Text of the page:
According to the 2012 WCU enrollment for undergraduate and graduate, there are: African American 6.4%, Hispanic 1.2%, International 2.9%, Multiple Race/Ethnicity 4.5% American Indian or Alaskan Native 1%, and Asian or Pacific Islander 1% making a total of 17.7%. WCU has also more females (53%) then male (47%) student population. Chancellor Belcher said that these numbers don’t represent a well-diversified campus, even though the numbers have increased over the years.’

Debating affirmative action

The biggest part of affirmative action, is clarifying the issues at hand like racism and discrimination. This subject isn’t just a White versus Black issue; it deals with every race and ethnicity possible. According to the Stanford Encyclopedia of Philosophy affirmative action is defined by, “positive steps taken to increase the representation of women and minorities in areas of employment, education, and business from which they have been historically excluded. When those steps involve preferential selection – selection on the basis of race, gender, or ethnicity- affirmative action generates intense controversy.” WCU Organization of Ebony Students (OES) in April hosted their first Lincoln-Douglas debate on the topic of affirmative action and is it still needed in college admissions?” Students Chelsea White and Garrett Whipkey argued that affirmative action should still be used to regulate college admissions while Mary Breaker, Brielle Ford, and Danielle Hawkins argued the opposing view. Interestingly, all the students arguing against affirmative action were African-Americans.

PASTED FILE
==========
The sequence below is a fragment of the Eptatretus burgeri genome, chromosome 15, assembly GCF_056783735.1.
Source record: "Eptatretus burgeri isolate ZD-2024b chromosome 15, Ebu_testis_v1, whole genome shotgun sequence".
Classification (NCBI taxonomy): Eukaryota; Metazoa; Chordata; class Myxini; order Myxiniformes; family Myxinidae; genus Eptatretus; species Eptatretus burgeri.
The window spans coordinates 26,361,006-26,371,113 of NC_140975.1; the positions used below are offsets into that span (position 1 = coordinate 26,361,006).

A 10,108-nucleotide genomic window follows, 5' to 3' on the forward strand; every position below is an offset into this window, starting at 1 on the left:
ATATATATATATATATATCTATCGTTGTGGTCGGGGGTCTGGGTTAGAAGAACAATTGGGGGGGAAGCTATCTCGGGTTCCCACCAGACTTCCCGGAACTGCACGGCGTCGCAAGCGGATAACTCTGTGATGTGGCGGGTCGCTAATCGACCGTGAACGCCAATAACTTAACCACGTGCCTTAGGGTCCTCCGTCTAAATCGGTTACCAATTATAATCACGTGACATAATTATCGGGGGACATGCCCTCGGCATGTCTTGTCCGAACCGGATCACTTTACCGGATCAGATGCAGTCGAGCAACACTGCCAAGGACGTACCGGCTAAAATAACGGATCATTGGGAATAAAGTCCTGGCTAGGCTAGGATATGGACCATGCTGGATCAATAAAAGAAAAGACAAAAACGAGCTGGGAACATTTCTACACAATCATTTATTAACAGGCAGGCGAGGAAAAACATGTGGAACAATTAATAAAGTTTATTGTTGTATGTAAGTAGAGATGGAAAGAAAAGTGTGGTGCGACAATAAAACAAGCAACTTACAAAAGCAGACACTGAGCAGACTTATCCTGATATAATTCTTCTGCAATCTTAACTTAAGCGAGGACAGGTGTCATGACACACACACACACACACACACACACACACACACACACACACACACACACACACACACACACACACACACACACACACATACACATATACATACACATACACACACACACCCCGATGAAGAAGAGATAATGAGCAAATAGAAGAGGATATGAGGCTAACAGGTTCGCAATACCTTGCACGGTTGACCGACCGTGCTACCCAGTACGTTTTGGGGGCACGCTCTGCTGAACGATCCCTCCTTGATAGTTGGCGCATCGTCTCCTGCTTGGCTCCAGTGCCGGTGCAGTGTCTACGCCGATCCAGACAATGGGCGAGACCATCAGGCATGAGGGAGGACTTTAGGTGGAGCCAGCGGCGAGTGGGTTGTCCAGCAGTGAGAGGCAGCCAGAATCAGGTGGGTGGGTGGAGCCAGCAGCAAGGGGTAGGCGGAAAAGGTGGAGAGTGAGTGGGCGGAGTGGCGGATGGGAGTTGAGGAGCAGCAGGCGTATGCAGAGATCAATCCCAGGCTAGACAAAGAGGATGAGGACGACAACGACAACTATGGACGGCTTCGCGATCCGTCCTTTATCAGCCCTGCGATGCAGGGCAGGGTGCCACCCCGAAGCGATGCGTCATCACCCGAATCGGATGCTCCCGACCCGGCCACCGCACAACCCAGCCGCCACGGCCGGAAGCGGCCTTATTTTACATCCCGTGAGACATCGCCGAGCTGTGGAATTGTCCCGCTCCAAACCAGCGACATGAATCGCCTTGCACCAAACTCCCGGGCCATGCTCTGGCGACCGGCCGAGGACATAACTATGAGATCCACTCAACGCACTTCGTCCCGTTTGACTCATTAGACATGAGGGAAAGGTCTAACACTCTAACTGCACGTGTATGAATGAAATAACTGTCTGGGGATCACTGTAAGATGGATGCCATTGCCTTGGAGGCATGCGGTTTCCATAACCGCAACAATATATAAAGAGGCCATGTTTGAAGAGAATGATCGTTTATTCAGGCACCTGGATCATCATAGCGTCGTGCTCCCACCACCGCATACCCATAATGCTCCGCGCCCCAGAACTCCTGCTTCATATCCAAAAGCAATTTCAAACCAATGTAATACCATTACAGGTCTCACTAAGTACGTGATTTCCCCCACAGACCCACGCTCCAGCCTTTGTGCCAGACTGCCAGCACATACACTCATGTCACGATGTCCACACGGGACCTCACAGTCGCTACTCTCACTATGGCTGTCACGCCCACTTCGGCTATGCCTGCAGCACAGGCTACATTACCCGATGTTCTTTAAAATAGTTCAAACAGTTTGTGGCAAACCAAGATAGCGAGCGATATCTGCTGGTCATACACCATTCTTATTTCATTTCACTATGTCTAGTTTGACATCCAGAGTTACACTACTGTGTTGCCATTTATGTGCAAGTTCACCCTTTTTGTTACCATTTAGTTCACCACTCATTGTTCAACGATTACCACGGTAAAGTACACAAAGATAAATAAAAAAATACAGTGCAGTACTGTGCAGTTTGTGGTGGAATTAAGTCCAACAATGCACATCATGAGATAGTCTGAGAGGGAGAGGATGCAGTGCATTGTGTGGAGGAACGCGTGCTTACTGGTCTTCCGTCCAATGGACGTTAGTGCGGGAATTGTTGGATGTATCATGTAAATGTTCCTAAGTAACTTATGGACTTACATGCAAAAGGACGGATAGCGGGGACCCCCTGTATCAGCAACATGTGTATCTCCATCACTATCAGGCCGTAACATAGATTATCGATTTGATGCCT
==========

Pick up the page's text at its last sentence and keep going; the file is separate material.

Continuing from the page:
The positive view argued that affirmative action is necessary to protect equality, and they also argued that rules are put in place for a reason because they balance out the system. These debaters argued that “affirmative action gives minorities the opportunity to improve their learning theory.”

Chelsea White and Garrett Whipkey.